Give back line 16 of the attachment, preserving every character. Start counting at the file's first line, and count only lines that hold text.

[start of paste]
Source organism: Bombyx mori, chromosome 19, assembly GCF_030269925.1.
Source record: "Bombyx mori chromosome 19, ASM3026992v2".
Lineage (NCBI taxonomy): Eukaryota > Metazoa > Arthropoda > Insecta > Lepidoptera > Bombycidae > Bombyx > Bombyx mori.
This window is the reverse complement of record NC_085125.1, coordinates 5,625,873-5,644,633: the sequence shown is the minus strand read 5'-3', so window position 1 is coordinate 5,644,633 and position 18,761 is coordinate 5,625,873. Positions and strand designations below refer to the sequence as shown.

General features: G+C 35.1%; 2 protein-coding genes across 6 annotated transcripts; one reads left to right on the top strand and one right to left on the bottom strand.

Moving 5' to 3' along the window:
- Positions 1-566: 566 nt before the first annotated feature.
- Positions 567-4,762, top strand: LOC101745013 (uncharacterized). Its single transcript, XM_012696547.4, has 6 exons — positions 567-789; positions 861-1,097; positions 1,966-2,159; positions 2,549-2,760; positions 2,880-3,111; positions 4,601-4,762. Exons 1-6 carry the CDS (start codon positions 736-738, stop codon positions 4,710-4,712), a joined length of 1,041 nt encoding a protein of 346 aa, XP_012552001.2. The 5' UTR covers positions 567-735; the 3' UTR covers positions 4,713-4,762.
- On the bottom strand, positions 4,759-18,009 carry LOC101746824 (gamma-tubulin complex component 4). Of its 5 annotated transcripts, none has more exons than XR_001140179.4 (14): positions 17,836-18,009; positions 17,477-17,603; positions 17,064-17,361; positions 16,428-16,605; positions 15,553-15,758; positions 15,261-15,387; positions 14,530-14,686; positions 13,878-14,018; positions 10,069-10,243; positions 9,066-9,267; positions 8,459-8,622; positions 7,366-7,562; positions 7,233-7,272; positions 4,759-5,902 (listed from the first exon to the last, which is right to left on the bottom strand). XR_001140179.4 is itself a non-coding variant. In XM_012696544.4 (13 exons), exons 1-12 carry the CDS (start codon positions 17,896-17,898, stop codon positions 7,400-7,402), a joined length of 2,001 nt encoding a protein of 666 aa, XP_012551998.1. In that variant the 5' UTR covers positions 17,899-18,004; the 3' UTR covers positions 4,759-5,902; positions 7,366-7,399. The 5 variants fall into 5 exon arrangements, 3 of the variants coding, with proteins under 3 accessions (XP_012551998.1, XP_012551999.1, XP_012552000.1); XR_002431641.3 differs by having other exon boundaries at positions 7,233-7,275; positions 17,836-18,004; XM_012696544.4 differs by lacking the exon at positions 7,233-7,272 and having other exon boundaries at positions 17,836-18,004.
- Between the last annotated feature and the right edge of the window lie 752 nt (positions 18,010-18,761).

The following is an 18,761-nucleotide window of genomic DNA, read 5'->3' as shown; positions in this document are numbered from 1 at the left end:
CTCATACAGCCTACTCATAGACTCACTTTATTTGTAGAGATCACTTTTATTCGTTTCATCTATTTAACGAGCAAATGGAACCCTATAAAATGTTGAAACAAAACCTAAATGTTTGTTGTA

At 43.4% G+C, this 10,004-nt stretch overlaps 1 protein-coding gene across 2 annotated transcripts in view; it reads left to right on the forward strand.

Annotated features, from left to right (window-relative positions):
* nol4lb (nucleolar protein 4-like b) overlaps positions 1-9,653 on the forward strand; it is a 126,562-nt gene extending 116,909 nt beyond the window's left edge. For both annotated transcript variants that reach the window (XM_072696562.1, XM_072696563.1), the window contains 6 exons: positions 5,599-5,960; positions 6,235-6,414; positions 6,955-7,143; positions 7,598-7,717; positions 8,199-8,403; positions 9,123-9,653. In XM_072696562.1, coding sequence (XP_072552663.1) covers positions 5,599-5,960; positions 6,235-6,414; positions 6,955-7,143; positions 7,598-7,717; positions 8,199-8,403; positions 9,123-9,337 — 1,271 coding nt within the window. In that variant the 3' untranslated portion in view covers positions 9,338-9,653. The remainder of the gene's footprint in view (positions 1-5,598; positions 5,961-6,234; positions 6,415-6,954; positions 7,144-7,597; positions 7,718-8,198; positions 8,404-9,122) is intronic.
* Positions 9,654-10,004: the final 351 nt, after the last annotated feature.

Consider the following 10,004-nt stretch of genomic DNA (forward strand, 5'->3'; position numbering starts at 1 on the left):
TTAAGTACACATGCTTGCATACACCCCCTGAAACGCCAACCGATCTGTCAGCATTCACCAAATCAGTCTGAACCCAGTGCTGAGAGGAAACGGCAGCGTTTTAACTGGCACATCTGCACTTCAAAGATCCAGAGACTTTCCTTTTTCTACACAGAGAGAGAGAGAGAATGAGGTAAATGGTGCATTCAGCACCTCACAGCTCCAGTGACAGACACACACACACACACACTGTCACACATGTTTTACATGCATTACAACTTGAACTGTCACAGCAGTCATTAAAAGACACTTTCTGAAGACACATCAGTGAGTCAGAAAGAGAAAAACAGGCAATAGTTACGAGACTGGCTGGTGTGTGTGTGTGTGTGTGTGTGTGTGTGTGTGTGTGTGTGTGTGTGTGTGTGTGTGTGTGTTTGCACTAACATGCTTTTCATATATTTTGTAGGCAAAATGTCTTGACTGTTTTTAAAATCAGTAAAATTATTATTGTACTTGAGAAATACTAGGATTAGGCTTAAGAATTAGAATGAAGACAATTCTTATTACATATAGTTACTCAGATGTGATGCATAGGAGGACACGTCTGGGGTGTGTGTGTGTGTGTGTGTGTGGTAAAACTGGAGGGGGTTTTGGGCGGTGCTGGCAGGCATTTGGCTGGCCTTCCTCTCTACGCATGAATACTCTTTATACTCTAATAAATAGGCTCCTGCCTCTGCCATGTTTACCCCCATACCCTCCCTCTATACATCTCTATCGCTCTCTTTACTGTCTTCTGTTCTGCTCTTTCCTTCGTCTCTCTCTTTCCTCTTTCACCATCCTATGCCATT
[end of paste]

* Positions 9,654-10,004: the final 351 nt, after the last annotated feature.